(7)

where is the number of relevant images in the training data to the -th word; is the attention weight on -th sub-regions for the -th relevant image and is the index of the most salient sub-region of the -th relevant image. To avoid potential feature pollution, we extract features from top- most relevant images instead of all images where is a hyper-parameter tuned on the validation set.

Figure 3: The memory is constructed by taking into account salient regions from all relevant images across training data.

The benefits of parsing visual features by such memory mechanism are twofold: 1) extract precise semantic features from the most salient region of relevant images for each word; 2) capture full semantic correspondence between a word to its various visual contexts.

It is worth mentioning that both Yolo-V3 and Bottom-Up and Top-Down Attention model are pretrained on MSCOCO dataset [13] which is also used for text-to-image synthesis, hence we do not utilize extra data in our method.

Text Encoding with Memory

Apart from the learned memory which parses the input text from visual context information, we also encode the text by learning latent embedding directly for each word in the vocabulary to characterize the semantic distance among all words. To be specific, we aim to learn a embedding matrix consisting of -dim embeddings for in total words in the vocabulary. The learned word embedding for the -th word in the vocabulary is then fused with the learned memory by a concatenation operation:

(8)

where is a nonlinear projection function to balance the feature dimensions between and . In practice, we perform by two fully-connected layers with a LeakReLU layer [30] in between, as illustrated in Figure 4.

Given a textual description containing words, we employ a Bi-LSTM [9] structure to obtain final word embedding for each time step, which incorporates the temporal dependencies between words:

(9)

Herein, consists of the embeddings of words, which corresponds to Equation 1. We use as the sentence embedding . So far, the text encoder function TextEnc in Equation 1 is concretely deciphered.

Figure 4: The learned memory and the word embedding are fused together via LSTM structure to incorporate temporal information.

3.3 Object-Aware Image Encoder

The Object-Aware Image Encoder is proposed to parse the synthesized image by our generator in the semantic level. The obtained image-encoded features are prepared for the proposed TISCL (Equation 14) to guide the optimization of the whole model by minimizing the semantic discrepancy between the input text and the synthesized image. Thus, the quality of the parsed image features are crucial to the performance of image synthesis by our model.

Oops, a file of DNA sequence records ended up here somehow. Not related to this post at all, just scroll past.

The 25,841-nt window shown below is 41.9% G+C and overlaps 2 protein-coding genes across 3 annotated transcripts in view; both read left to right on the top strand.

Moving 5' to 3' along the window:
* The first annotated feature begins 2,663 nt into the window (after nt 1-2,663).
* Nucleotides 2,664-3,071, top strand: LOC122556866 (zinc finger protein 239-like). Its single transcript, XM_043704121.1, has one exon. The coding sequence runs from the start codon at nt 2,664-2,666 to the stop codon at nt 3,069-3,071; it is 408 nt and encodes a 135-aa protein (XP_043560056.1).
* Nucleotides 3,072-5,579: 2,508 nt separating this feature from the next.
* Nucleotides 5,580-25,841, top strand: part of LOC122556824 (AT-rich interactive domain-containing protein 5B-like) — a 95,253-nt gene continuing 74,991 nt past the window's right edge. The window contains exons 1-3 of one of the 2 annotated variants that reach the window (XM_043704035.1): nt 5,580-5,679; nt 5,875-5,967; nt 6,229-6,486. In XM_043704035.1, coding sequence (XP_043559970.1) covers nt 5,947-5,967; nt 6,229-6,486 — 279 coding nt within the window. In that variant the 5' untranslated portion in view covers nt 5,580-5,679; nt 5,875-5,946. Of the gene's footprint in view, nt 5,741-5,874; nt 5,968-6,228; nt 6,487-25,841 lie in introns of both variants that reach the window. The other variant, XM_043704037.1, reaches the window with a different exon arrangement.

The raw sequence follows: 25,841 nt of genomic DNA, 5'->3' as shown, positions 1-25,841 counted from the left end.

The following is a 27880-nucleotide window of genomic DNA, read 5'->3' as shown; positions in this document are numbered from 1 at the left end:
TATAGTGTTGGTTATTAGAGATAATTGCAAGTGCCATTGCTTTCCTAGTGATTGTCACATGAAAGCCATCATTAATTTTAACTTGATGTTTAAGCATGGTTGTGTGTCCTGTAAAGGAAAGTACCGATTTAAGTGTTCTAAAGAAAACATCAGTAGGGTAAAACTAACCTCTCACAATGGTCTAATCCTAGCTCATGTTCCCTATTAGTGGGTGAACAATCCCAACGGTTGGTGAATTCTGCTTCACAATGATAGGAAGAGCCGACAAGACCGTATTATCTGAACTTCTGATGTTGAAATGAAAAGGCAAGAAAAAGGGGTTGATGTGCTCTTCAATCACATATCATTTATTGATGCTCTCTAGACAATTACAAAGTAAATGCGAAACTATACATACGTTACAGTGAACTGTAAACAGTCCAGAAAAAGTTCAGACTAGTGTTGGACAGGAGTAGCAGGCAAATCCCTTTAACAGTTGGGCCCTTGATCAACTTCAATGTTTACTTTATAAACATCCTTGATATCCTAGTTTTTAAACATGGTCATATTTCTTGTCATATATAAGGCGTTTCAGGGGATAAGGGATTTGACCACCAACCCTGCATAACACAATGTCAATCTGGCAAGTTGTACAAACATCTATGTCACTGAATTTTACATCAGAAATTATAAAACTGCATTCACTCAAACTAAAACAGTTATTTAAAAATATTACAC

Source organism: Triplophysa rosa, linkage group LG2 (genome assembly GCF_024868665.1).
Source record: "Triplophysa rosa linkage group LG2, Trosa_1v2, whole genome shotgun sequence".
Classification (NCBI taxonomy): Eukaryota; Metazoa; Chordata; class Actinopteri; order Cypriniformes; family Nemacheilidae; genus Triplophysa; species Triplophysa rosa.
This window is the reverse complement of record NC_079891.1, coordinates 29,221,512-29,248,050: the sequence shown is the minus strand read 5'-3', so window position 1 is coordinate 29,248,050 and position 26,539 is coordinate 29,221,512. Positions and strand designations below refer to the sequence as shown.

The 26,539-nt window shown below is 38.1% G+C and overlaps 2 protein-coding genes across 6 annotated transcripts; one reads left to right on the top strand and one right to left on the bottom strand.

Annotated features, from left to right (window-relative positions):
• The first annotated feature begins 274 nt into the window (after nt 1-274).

Besides learning global features of the whole image, typical way of attending to local image features is to extract features from equally-partitioned image sub-regions [31]. We propose to parse the image in object level to extract more physically-meaningful features. In particular, we employ Yolo-V3 (pretrained on MSCOCO) to detect salient bounding boxes with top confidence of object detection and learn features from them, which is exactly same as the corresponding operations by Yolo-V3 in the section of memory construction 3.2.1. Formally, we extract visual features (1024-dim) of top 36 bounding boxes by Yolo-V3 for a given image , denoted as . Another benefit of parsing images in object level is that it is consistent with our Memory-Attended Text Encoder, which parses text based on visual context information in object level.

The synthesized image in the early stage of training process cannot be sufficiently meaningful for performing object (salience) detection by Yolo-V3, which would adversely affect the image encoding quality. Hence, we also incorporate local features extracted from equally-partitioned sub-regions ( in our implementation) like AttnGAN [31], which is denoted as . This kind of two-pronged image encoding scheme is illustrated in Figure 2.

Two kinds of extracted features and are then projected into latent spaces with the same dimension by linear transformation and concatenated together to derive the final image encoding features :

(10)

where and are transformation matrices. The obtained image encoding feature is further fed into the DAMSM in Equation 14 to compute the TISCL by measuring the maximal semantic consistency between each word of the input text and different sub-region of the image by attention mechanism4.

3.4 Fine-grained Conditional Discriminator

Figure 5: The structure of Fine-grained Conditional Discriminator.

Conditional discriminator is utilized to distinguish whether a textual caption matches the image in a pair, thus to push the semantic alignment between the synthesized image and the input text by the corresponding adversarial loss. Typical way of designing conditional discriminator is to extract a feature embedding from the text and the image respectively, and then train a discriminator directly on the aggregated features. A potential limitation of such method is that only the global compatibility between the text and the image are considered whereas the local correlations between a word in the text and a sub-region of the image are not explored. Nevertheless, most salient correlations between an image and a caption are always reflected locally. To this end, we propose the Fine-grained Conditional Discriminator, which focuses on modeling local correlations between an image and a caption to measure their compatibility more accurately.